Long-time divers frequently end up with old SCUBA cylinders that can no longer be used for various reasons. Perhaps diving is a long-forgotten hobby or the tanks may have failed inspection. Often, these tanks end up gathering dust in a garage because there are no clear instructions on how to dispose of them.
Most local dive shops offer annual visual inspections to their customers. These inspections, called Visual Inspection Program (VIP) ensure that each SCUBA cylinder is in proper condition to be filled. During a VIP, a qualified technician checks for rust inside the tank or for the telltale signs of a crack that's beginning to form.
Tanks that show evidence of internal rust are sent out to be "tumbled." The tank is filled about halfway with a cleaning solution and tumbling media. Tumbling media consists of small, rough particles that slough rust off of the inside of the tank. Most tanks can be salvaged through this process, unless the damage has become too severe.
Hydrostatic testing is a more complex test that must be performed every five years on SCUBA cylinders. During the test, the tank is filled with water and submerged in a pressurized, water-filled chamber. That way, if the tank ruptures, it will be less dangerous because it is filled with water instead of highly compressed gas.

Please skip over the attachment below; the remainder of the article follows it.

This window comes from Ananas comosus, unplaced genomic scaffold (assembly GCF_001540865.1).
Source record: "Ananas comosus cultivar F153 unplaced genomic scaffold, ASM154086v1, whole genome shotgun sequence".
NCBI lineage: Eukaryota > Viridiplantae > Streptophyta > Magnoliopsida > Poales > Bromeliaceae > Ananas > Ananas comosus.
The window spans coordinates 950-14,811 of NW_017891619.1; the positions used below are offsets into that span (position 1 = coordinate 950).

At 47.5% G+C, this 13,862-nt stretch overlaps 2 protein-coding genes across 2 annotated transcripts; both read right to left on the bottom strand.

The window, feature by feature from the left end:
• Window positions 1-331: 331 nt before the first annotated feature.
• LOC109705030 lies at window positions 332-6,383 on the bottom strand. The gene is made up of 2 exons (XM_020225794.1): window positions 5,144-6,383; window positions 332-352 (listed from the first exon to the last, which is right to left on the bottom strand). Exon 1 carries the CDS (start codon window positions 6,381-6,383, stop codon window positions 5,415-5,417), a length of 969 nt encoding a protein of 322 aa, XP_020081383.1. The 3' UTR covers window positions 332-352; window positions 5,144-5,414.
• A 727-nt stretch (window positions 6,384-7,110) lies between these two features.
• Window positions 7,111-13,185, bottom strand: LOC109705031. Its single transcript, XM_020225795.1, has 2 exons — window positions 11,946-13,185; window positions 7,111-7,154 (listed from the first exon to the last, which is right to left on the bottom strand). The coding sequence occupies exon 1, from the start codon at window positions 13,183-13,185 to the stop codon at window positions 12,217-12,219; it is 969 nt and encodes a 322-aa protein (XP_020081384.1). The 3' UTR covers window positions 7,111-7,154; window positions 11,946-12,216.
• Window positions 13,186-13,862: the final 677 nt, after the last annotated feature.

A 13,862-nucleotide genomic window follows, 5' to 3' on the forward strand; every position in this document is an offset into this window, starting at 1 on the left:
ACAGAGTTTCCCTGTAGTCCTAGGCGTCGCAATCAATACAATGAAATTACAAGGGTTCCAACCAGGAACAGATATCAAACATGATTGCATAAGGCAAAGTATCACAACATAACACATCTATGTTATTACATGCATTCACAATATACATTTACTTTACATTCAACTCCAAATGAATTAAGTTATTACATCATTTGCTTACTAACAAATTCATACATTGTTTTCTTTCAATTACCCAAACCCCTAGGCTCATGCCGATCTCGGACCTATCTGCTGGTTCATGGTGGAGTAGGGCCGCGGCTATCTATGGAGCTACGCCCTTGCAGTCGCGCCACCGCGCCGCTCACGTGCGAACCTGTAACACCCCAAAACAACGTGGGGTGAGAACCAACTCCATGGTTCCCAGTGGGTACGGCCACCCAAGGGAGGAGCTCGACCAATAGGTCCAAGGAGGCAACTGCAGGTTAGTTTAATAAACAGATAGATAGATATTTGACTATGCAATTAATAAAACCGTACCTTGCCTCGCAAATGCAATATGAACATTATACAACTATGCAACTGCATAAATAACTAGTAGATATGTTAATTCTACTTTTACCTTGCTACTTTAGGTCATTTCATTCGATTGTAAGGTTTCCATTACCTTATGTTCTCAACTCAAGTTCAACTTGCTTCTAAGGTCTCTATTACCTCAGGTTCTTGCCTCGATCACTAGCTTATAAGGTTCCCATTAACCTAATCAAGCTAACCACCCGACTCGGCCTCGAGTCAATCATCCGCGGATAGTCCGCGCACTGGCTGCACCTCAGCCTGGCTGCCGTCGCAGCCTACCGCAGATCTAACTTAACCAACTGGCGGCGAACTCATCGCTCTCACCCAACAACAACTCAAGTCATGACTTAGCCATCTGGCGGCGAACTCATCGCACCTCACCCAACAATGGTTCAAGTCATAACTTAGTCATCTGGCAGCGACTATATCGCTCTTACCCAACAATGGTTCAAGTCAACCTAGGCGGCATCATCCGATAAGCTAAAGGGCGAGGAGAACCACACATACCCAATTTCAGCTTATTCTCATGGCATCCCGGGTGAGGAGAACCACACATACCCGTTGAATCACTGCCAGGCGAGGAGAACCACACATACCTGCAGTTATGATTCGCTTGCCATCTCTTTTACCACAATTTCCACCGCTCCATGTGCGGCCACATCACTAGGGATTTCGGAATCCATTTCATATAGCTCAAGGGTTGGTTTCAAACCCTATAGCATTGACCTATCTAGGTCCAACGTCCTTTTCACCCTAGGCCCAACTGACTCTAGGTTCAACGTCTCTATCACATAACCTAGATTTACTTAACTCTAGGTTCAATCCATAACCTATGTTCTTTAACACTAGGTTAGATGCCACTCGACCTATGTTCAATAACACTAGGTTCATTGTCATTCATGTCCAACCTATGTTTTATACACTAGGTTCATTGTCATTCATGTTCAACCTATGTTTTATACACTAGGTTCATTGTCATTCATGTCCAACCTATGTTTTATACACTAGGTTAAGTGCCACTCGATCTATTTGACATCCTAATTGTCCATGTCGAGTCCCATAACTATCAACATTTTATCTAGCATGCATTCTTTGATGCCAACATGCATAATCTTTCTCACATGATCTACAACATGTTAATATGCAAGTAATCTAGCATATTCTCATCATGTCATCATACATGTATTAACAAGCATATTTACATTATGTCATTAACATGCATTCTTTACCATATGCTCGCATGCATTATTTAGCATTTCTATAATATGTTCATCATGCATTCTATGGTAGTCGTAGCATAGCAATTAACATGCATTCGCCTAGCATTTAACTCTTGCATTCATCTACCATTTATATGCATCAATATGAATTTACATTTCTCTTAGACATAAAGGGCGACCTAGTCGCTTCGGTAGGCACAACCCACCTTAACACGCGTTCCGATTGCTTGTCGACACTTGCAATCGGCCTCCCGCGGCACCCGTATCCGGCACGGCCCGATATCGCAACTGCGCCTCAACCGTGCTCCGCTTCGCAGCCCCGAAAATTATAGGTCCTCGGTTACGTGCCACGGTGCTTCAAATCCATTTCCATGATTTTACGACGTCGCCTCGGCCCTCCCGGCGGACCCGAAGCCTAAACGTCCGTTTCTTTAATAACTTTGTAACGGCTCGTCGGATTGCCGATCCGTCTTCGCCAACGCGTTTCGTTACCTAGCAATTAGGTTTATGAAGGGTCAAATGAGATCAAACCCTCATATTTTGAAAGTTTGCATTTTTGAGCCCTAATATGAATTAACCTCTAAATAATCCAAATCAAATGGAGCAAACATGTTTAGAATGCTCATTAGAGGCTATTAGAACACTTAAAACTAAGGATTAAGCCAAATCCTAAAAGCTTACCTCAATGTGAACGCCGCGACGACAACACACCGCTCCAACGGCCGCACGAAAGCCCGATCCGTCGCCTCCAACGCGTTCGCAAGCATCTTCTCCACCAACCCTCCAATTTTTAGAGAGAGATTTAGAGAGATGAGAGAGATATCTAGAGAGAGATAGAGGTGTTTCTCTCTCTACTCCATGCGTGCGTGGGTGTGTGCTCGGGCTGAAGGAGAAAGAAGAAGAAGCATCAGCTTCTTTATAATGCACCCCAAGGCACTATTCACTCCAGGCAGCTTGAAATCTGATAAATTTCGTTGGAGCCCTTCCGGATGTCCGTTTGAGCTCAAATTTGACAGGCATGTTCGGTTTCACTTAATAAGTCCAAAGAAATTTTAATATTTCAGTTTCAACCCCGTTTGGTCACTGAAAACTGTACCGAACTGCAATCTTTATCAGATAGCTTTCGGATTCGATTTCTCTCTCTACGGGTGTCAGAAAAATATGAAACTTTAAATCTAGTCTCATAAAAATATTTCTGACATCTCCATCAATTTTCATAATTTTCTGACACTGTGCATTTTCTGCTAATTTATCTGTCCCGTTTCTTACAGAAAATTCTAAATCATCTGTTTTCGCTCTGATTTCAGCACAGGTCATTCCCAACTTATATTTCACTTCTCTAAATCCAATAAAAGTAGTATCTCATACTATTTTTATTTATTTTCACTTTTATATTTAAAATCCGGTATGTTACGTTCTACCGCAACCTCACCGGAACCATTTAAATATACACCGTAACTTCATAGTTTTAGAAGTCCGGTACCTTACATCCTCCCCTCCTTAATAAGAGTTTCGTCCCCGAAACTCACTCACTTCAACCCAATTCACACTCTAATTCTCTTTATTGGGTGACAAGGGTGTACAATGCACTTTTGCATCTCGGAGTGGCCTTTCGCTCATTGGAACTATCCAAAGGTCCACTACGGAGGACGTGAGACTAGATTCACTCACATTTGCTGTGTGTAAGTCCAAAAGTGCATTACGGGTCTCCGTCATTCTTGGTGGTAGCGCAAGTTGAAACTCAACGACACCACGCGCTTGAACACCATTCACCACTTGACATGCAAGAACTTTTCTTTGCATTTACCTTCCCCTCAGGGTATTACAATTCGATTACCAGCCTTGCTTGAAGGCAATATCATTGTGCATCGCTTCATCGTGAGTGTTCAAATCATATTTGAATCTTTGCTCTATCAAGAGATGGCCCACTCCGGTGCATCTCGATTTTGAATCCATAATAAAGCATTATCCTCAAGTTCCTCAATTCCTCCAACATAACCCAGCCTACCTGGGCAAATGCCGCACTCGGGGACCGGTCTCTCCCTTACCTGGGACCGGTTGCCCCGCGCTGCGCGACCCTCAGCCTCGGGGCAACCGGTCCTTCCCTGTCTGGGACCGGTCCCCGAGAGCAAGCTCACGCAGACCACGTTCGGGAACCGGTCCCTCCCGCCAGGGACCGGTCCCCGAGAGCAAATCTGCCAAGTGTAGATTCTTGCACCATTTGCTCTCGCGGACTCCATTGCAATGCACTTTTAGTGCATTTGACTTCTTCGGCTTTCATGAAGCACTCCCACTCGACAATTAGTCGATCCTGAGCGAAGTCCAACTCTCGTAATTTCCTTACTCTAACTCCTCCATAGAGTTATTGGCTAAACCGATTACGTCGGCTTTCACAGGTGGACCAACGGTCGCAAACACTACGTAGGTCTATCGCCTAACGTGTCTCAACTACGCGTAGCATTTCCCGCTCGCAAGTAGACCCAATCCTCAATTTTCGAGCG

A tank that fails this inspection rarely can be salvaged. Once it has ruptured, the tank is no longer useful. At this point, it's time to find a place to scrap the tank.
Local Dive Shop Disposal
When a tank fails hydrostatic inspection, or when visual inspection reveals damage too significant to be affected by tumbling, local dive shops often take charge of the cylinder's disposal.
Failed tanks are marked with an "x" to indicate that they are condemned. Valves are removed for resale, as these are often in fine shape. The cylinders themselves are then sold to scrap metal dealers.
Scrap Metal Dealers
You can bypass your local dive shop and go straight to the scrap metal dealer. It's important that they are empty and the valves removed so that it's obvious the cylinders pose no danger. Scrap metal dealers typically pay by the pound. A garage full of unwanted or unusable tanks could be turned into cash swiftly.
Tanks simply can be delivered to the dump or recycling center. Some individuals at these drop-off locations refuse to accept cylinders, however, in the mistaken belief that they are hazardous. These items, when empty, are benign; it's the intense pressure of the compressed gas that makes the tank volatile, so an empty tank poses no more risk than any other metal waste.
Creatives can try repurposing an old SCUBA tank for new use. Wiring a cylinder for a light bulb can create an interesting conversation-piece lamp. A cylinder that's been cut in half might make an excellent planter. The possibilities are endless if you're willing to get your hands dirty and have a little fun.